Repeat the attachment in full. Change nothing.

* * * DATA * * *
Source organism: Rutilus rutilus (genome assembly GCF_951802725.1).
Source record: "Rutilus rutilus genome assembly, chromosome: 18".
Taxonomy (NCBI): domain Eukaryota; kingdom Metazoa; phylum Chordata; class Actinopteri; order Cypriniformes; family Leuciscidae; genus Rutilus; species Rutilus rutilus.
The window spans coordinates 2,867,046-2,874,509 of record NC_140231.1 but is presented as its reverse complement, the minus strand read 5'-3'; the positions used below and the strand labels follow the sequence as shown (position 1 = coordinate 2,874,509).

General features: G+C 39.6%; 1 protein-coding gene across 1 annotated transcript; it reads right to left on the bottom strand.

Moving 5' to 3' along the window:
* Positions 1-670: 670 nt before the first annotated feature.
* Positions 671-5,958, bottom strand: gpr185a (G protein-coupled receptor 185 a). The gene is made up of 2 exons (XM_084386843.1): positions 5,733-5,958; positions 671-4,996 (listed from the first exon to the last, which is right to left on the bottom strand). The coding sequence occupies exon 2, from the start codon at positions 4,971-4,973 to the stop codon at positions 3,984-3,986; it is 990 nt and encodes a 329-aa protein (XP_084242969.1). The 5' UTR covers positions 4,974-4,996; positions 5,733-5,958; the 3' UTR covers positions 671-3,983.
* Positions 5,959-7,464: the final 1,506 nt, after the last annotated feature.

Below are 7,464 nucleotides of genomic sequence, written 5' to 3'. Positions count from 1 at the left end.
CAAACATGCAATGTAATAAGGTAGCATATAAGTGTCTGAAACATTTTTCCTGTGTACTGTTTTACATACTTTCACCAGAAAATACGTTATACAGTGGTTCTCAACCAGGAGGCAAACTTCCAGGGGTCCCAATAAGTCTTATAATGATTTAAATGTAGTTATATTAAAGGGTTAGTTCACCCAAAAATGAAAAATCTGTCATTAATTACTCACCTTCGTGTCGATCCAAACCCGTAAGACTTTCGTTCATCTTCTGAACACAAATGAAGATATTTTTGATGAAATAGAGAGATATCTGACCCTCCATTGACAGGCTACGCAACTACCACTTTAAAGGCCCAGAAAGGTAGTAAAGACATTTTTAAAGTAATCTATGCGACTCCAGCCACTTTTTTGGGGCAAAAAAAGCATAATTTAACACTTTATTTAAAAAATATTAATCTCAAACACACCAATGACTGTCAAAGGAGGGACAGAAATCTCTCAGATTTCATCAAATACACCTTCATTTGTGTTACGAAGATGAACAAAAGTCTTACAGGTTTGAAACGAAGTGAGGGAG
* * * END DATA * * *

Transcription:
Source organism: Rutilus rutilus (genome assembly GCF_951802725.1).
Source record: "Rutilus rutilus genome assembly, chromosome: 18".
Taxonomy (NCBI): domain Eukaryota; kingdom Metazoa; phylum Chordata; class Actinopteri; order Cypriniformes; family Leuciscidae; genus Rutilus; species Rutilus rutilus.
The window spans coordinates 2,867,046-2,874,509 of record NC_140231.1 but is presented as its reverse complement, the minus strand read 5'-3'; the positions used below and the strand labels follow the sequence as shown (position 1 = coordinate 2,874,509).

General features: G+C 39.6%; 1 protein-coding gene across 1 annotated transcript; it reads right to left on the bottom strand.

Moving 5' to 3' along the window:
* Positions 1-670: 670 nt before the first annotated feature.
* Positions 671-5,958, bottom strand: gpr185a (G protein-coupled receptor 185 a). The gene is made up of 2 exons (XM_084386843.1): positions 5,733-5,958; positions 671-4,996 (listed from the first exon to the last, which is right to left on the bottom strand). The coding sequence occupies exon 2, from the start codon at positions 4,971-4,973 to the stop codon at positions 3,984-3,986; it is 990 nt and encodes a 329-aa protein (XP_084242969.1). The 5' UTR covers positions 4,974-4,996; positions 5,733-5,958; the 3' UTR covers positions 671-3,983.
* Positions 5,959-7,464: the final 1,506 nt, after the last annotated feature.

Below are 7,464 nucleotides of genomic sequence, written 5' to 3'. Positions count from 1 at the left end.
CAAACATGCAATGTAATAAGGTAGCATATAAGTGTCTGAAACATTTTTCCTGTGTACTGTTTTACATACTTTCACCAGAAAATACGTTATACAGTGGTTCTCAACCAGGAGGCAAACTTCCAGGGGTCCCAATAAGTCTTATAATGATTTAAATGTAGTTATATTAAAGGGTTAGTTCACCCAAAAATGAAAAATCTGTCATTAATTACTCACCTTCGTGTCGATCCAAACCCGTAAGACTTTCGTTCATCTTCTGAACACAAATGAAGATATTTTTGATGAAATAGAGAGATATCTGACCCTCCATTGACAGGCTACGCAACTACCACTTTAAAGGCCCAGAAAGGTAGTAAAGACATTTTTAAAGTAATCTATGCGACTCCAGCCACTTTTTTGGGGCAAAAAAAGCATAATTTAACACTTTATTTAAAAAATATTAATCTCAAACACACCAATGACTGTCAAAGGAGGGACAGAAATCTCTCAGATTTCATCAAATACACCTTCATTTGTGTTACGAAGATGAACAAAAGTCTTACAGGTTTGAAACGAAGTGAGGGAG